Landmarks are points of interest that include tourist attractions, well-known places, unusual landforms, monuments, memorials, and odd and unusual structures. And they can be man-made or natural.
In today’s post we detail America’s top four natural landmarks.
Go underground at Carlsbad Cavern, a magical world of mysterious passageways, colossal rock formations, crystal-clear pools of water, and giant subterranean chambers. Every visitor wants to see the Big Room, a chamber so large you could fit the U.S. Capitol into just one corner.
Most of the formations—or speleothems—found inside Carlsbad Cavern today were active and growing during the last ice age when instead of having a desert above the cave, there were pine forests.
Take your time to explore on a self-guided tour; be sure to look for the large colony of cave swallows that reside near the cave’s entrance.
Admire the grandeur and wonders of the Grand Canyon, a powerful and inspiring landscape that overpowers our senses through its immense size.
A universally recognizable iconic destination, Grand Canyon National Park is a true marvel of nature. A deep gorge carved by the Colorado River about seventeen million year ago, the Grand Canyon stretches for more than 250 miles and is up to 18 miles in width and more than a mile deep in some areas. Just about everywhere you look the views are amazing and the sheer size of it can be overwhelming.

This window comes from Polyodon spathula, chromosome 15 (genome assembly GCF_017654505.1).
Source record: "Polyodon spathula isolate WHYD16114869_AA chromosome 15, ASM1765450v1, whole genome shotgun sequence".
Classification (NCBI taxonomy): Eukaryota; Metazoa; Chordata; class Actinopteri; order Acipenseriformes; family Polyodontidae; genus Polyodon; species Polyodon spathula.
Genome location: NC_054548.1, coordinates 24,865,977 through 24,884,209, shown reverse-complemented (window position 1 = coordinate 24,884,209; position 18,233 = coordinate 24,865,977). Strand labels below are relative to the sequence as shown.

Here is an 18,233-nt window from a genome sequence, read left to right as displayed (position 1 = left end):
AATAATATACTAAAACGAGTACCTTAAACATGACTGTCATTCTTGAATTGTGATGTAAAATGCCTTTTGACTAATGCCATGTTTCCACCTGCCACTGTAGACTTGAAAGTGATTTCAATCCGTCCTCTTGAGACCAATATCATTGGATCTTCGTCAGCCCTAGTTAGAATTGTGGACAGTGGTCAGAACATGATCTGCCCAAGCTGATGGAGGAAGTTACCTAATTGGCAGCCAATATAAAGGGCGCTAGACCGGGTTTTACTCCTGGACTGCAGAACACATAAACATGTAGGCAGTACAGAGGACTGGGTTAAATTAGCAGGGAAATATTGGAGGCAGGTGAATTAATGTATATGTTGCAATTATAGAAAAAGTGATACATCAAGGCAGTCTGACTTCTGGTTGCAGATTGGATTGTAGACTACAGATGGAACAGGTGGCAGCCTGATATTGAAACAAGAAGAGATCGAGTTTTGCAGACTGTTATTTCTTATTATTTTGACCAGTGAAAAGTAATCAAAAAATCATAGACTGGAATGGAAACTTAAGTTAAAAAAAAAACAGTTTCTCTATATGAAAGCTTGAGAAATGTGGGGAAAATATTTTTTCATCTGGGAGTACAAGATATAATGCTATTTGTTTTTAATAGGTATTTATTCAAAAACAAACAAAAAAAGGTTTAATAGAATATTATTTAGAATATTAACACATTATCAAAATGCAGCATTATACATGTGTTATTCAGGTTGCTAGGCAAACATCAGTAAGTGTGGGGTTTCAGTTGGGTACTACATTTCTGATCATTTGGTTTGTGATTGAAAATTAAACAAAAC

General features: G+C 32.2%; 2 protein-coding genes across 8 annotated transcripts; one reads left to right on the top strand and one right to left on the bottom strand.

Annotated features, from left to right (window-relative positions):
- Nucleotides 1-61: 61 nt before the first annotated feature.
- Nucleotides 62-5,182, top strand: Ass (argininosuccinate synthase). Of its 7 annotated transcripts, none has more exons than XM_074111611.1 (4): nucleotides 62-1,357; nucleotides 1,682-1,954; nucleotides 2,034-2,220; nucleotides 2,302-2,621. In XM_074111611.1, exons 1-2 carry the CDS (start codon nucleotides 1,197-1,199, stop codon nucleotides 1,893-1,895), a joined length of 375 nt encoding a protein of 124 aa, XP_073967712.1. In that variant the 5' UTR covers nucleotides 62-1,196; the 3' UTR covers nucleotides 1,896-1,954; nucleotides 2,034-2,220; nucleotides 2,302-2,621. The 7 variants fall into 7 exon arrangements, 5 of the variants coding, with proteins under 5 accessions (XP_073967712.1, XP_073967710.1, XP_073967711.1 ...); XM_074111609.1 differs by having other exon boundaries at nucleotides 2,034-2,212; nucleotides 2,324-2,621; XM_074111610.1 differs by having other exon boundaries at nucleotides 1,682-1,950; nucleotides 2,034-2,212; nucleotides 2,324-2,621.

One of the world’s premier natural attractions, the Grand Canyon attracts over five million visitors per year.
Fairyland really does exist—it’s smack dab in south central Utah, where a maze of totem pole-like rock formations called hoodoos grace Bryce Canyon National Park. Hoodoos are unusual landforms in which a hard caprock slows the erosion of the softer mineral beneath it. The result is a variety of fantastical shapes.
These tall, irregular spires of rock created through erosion usually protrude upward from dry bottomland, and Bryce Canyon National Park offers the most abundant concentration of them in the U.S.
Hoodoos range in stature from 6 feet to as tall as a 10-story building, but Bryce Canyon’s hoodoos are being slowly worn away by the same forces of erosion that formed them.
Mormon pioneer Ebenezer Bryce who ranched in the area described the canyon that bears his name as “a hell of a place to lose a cow”.
But the rest of the world knows the canyon as a vast wonderland of brilliant-colored spires, rising like sentinels into the clear sky above.
Joshua Tree National Park is an amazingly diverse area of sand dunes, dry lakes, flat valleys, extraordinarily rugged mountains, granitic monoliths, and oases.
Explore the desert scenery, granite monoliths (popular with rock climbers), petroglyphs from early Native Americans, old mines, and ranches.
The park provides an introduction to the variety and complexity of the desert environment and a vivid contrast between the higher Mojave and lower Sonoran deserts that range in elevation from 900 feet to 5,185 feet at Keys View. This outstanding scenic point overlooks a breathtaking expanse of valley, mountain, and desert.
The slow-growing Joshua tree, which graces much of the park’s desert ecosystem, is probably the most famous resident of the park. Named by Mormon settlers who crossed the Mojave Desert in the mid-1800s, the tree’s unusual shape reminded them of the Bible story in which Joshua reaches his hands up to the sky in prayer.
In the words of Willie Nelson, “goin’ places I have never been, seein’ things that I may never see again”, exploring our magnificent country, its natural beauty, historic sites, and treasured landmarks.